The Prison Litigation Reform Act of 1995 ("PLRA"), Pub. L. No. 104-134, 110 Stat. 1321 (1996) requires a prisoner to present his claims through an administrative grievance process before seeking redress in federal court. The act specifically provides as follows:
No action shall be brought with respect to prison conditions under section 1983 of this title, or any other Federal law, by a prisoner confined in any jail, prison, or other correctional facility until such administrative remedies as are available are exhausted.
42 U.S.C. § 1997e(a).
A prisoner is required to exhaust administrative remedies as to any claim that arises in the prison setting regardless of any limitations on the type of relief that may be gained through the grievance process. See Porter v. Nussle, 534 U.S. 516, 532 (2002); Booth v. Churner, 532 U.S. 731, 741 n.6 (2001). "'[I]t is beyond the power of this court- or any other- to excuse compliance with the exhaustion requirement, whether on the ground of futility, inadequacy, or any other basis.'" Nyhuis v. Reno, 204 F.3d 65, 73 (3d Cir. 2000) (quoting Beeson v. Fishkill Corr. Facility, 28 F. Supp. 2d 884, 894-95 (S.D.N.Y. 1998). The PLRA "completely precludes a futility exception to its mandatory exhaustion requirement." Id. at 71. The PLRA also mandates that an inmate "properly" exhaust administrative remedies before filing suit in federal court. Woodford v. Ngo, 126 S.Ct. 2378, 2387 (2006). "Proper exhaustion demands compliance with an agency's deadlines and other critical procedural rules because no adjudicative system can function effectively without imposing some orderly structure on the course of its proceedings." Id. at 2386. "The PLRA attempts to eliminate unwarranted federal-court interference with the administration of prisons, and thus seeks to 'affor[d] corrections officials time and opportunity to address complaints internally before allowing the initiation of a federal case.'" Id. at 2387 (quoting Nussle, 534 U.S. at 525)). Failure to substantially comply with procedural requirements of the applicable prison's grievance system will result in a procedural default of the claim. Spruill v. Gillis, 372 F.3d 218, 227-32 (3d Cir. 2004).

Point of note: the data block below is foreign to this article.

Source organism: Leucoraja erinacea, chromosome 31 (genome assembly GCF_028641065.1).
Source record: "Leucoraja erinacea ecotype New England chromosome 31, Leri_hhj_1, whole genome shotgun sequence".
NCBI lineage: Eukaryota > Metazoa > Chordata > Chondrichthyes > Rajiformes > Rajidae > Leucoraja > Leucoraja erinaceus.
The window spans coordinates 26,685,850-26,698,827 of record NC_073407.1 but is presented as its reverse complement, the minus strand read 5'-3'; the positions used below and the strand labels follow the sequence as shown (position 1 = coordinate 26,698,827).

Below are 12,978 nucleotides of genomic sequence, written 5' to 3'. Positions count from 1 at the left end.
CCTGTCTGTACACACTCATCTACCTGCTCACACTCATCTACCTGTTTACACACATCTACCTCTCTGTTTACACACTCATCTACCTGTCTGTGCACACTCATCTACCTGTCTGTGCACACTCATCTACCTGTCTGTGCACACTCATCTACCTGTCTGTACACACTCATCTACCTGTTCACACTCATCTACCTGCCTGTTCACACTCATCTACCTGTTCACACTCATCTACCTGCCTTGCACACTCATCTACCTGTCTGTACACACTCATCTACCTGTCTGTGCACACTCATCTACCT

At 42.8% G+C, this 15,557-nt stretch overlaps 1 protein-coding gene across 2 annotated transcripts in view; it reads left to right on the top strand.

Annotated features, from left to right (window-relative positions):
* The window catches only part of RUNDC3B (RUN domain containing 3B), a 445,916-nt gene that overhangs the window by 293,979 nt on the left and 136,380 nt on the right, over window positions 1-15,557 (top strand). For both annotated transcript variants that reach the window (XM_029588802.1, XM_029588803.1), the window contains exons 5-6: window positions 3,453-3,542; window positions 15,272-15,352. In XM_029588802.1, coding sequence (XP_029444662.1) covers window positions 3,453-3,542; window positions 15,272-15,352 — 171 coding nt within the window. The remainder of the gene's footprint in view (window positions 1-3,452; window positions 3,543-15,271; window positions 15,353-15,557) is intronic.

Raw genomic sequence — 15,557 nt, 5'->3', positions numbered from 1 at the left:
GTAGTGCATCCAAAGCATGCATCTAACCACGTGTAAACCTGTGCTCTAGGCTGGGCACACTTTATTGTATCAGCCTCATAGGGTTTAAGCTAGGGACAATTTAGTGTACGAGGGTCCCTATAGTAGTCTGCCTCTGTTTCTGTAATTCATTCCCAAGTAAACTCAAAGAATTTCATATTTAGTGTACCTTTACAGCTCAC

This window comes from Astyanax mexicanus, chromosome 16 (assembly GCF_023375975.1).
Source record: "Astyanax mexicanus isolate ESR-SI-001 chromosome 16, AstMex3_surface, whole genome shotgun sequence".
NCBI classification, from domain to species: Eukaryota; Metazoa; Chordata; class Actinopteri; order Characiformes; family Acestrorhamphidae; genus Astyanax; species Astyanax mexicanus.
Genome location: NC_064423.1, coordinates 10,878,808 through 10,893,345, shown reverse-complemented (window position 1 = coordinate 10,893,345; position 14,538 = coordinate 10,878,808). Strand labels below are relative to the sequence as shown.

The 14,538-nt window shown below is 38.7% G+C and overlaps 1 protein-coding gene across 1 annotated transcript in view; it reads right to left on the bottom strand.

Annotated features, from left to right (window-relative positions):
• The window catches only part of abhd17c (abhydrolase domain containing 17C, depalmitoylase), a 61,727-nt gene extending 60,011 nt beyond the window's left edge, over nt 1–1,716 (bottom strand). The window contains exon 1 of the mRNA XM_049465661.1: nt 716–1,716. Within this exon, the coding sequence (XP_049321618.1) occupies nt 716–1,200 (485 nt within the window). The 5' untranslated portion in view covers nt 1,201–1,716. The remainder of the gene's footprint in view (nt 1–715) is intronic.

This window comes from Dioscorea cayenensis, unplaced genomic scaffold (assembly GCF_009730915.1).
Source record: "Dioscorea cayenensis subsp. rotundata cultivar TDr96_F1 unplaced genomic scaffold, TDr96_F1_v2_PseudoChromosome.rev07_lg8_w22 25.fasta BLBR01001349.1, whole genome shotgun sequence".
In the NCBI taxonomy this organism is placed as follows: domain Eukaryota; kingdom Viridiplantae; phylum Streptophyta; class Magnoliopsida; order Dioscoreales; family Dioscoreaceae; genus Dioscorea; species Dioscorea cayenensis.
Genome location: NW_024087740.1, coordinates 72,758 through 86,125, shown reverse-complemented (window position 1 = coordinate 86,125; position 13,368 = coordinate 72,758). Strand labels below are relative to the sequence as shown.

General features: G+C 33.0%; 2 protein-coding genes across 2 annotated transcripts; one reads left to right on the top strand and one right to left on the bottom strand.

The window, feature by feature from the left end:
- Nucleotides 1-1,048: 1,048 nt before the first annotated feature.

A prisoner does not have to allege in his complaint that he has exhausted administrative remedies. Ray v. Kertes, 285 F.3d 287, 295 (3d Cir. 2002). Failure to exhaust available administrative remedies is an affirmative defense. Id. at 295 n.8. Therefore, it must be pleaded and proven by the defendants. Brown v. Croak, 312 F.3d 109, 111 (3d Cir. 2002).
An inmate may challenge any aspect of his or her confinement using the BOP's administrative remedy procedure, which is set forth at 28 C.F.R. 542.10 et seq. First, an inmate must informally present his complaint to staff, and staff shall attempt to informally resolve any issue before an inmate files a request for administrative relief. 28 C.F.R. § 542.13(a). If unsuccessful at informal resolution, the inmate may submit his complaint in the form of a request for administrative remedy to the warden of the institution where he is confined. Id. at § 542.14(a). If an inmate is dissatisfied with the warden's response, he may appeal using Form BP-10 to the Regional Office of the BOP. Id. at 542.15(a). If an inmate is dissatisfied with the response of the Regional Office, he may appeal using Form BP-11 to General Counsel at the Central Office of the BOP. Id. No administrative appeal is considered finally exhausted until a decision is reached on the merits by the BOP's Central Office.